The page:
By Robyn A. Friedman
City & Shore PRIME
Thinking about getting married? If you’re over 50 and considering making your relationship permanent, there’s plenty to consider. Whether this is your first marriage, or you’re saying “I do” for the second or third time, the issues those over 50 face are vastly different from those of younger lovebirds.
“You’re bringing baggage into the relationship,” says Mari Adam, a certified financial planner in Boca Raton. “You may have already had a divorce or been widowed and usually have kids. And money is a big bone of contention.”
Unlike 20-somethings who decide to tie the knot, older couples have assets and homes and jobs and children. They have furniture and other possessions and full lives and tend to be less willing to compromise and change.
“People are worried about their retirement money, their health issues and their sex life,” says Tammy B. Saltzman, a family law attorney in Boca Raton. “There’s sexual dysfunction, financial issues and dysfunctional children from prior relationships.”
The difficulty of integrating two full lives is one reason why so-called “gray divorce” is on the rise at a time when divorce is becoming less common for younger adults. According to the Pew Research Center, among U.S. adults ages 50 and older, the divorce rate has roughly doubled since the 1990s, and for those 65 and older, the divorce rate has roughly tripled since 1990.
“The three main reasons people get divorced in general are sex, money and in-laws,” Saltzman says. “When you get to second marriages, it changes to sex, money and kids from your first marriage. You’re dealing with different issues and different relationships that have already been established prior to your relationship happening, and if one of those things is out of sync, then you’re likely to get a divorce.”
Perhaps that’s why Pew reports that the number of U.S. adults in cohabiting relationships (read: living together) is up 29 percent overall since 2007 – but the number of cohabiting adults ages 50 and older grew by a whopping 75 percent. And, as experts will tell you, living together, rather than getting married, can be less complicated over age 50 and avoid negative financial implications for those on Social Security or receiving pensions.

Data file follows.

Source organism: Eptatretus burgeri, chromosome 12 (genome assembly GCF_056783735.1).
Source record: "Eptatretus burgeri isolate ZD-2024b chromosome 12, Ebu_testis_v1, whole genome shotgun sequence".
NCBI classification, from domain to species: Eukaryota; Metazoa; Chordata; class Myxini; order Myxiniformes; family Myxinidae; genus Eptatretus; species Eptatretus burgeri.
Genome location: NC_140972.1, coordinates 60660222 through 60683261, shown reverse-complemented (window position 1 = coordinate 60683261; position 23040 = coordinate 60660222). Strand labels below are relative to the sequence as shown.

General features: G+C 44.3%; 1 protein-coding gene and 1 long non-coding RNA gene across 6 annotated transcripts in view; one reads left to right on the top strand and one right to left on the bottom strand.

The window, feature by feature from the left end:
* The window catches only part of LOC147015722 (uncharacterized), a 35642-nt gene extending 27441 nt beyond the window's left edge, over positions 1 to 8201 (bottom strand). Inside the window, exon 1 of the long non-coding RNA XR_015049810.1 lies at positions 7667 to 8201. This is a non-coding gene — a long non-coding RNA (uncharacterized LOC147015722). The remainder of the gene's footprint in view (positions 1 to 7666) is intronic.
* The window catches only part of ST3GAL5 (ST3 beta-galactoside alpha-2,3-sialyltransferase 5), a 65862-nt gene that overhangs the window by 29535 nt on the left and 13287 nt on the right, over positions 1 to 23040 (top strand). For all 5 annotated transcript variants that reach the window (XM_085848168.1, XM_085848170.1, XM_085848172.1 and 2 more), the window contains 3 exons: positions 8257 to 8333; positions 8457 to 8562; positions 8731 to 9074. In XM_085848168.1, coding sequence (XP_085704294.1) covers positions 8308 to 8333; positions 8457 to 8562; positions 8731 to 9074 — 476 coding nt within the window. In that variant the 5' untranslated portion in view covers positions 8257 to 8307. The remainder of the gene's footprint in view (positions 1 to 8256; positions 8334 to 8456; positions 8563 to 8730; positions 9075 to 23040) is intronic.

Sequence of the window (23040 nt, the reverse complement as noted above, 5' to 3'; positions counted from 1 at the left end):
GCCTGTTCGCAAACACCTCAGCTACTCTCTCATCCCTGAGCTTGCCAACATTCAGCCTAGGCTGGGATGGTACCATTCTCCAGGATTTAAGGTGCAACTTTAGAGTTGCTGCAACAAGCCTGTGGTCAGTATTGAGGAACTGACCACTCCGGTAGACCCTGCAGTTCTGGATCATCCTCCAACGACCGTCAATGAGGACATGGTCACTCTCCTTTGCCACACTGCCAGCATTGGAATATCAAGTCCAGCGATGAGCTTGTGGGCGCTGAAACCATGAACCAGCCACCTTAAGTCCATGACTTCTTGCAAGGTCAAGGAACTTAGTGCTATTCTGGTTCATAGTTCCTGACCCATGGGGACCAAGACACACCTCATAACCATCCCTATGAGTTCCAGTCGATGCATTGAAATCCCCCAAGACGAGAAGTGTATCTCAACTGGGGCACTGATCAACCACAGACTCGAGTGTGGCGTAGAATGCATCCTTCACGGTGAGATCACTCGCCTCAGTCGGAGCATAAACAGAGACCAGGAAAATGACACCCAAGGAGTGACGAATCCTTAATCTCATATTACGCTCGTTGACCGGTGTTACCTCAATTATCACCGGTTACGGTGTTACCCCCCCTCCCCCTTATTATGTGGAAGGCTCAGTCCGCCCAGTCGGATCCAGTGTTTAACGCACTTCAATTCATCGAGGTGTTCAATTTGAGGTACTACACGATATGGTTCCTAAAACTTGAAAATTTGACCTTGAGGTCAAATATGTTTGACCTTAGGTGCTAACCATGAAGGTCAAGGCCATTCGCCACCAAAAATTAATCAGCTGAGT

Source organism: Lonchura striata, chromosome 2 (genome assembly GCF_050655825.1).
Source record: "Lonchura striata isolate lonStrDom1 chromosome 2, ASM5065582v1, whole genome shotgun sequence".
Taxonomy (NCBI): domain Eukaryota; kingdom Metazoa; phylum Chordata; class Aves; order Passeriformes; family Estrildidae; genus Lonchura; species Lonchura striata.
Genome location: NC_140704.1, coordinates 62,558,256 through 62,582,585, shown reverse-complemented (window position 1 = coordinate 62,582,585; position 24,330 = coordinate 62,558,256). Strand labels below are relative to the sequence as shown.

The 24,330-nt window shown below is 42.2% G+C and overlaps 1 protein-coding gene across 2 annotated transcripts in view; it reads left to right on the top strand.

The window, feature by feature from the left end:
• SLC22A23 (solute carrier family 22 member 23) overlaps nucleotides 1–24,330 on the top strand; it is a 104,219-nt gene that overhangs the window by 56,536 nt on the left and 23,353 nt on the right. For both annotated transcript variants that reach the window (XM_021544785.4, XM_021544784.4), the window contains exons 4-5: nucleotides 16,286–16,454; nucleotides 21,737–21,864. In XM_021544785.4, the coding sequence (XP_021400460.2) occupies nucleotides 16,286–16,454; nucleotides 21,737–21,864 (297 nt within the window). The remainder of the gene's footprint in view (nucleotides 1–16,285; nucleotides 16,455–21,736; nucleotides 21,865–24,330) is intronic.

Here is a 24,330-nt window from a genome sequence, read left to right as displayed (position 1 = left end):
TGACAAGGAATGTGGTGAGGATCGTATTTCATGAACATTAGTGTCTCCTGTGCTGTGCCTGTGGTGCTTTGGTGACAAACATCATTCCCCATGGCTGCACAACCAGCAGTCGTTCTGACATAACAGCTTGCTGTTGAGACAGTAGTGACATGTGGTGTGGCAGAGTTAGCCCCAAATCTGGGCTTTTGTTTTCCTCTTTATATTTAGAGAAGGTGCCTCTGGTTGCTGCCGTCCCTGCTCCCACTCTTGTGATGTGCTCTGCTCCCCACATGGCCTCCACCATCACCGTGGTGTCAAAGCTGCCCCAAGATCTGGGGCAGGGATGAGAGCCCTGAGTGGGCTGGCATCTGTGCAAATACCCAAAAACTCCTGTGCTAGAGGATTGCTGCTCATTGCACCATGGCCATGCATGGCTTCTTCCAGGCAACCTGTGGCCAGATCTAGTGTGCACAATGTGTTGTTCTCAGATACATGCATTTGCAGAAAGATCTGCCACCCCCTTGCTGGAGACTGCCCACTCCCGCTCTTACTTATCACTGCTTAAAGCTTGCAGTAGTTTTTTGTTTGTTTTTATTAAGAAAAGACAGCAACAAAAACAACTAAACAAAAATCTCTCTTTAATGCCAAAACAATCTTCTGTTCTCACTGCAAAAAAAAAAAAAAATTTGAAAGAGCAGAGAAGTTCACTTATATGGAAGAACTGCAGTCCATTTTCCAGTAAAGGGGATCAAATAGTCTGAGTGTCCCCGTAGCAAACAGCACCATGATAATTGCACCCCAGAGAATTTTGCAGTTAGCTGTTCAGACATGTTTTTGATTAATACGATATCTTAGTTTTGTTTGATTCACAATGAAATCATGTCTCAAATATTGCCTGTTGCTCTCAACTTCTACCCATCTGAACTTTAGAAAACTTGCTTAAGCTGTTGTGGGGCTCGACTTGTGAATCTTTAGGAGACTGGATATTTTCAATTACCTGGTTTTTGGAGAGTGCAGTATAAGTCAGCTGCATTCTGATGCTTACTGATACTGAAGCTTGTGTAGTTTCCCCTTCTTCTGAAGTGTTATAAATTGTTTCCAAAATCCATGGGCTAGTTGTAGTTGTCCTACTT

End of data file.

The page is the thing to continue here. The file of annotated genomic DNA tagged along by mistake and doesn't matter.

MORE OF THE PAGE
“The biggest problem we see is unequal circumstances where somebody is better off,” Adam says. “I hear women complaining that their significant others don’t work, and they’re paying too much.”
Kids are another potential issue. One party may object to the other giving what they feel is too much money to children, and inheritance issues need to be discussed. “These are issues that can be worked out, but you really need to have time to work them out,” Adam says.
Whether you’re marrying for love, financial security or to make sure there’s someone to take care of you when you’re older or ill, experts suggest that those over 50 take the following steps to help increase the odds of a long and happy marriage.
Take your time. Don’t rush into anything. That means avoiding an impulsive trip to Las Vegas to tie the knot. Adam says that many older people date for many years and then live together so remarriage tends to be a very drawn-out process with, hopefully, more thought put into it than for a first marriage. Time allows both parties to avoid potentially contentious issues involving money, assets and family.
Linda Wolonick has been together with her husband, Bob Nunemaker, for 17 years – but married for only the past two. When they first met, she had a teen-aged daughter, and he was providing a home and care for his mother. So, they dated and then lived together until his mom passed away and Bob sold his house. And then the issues – although minor – began.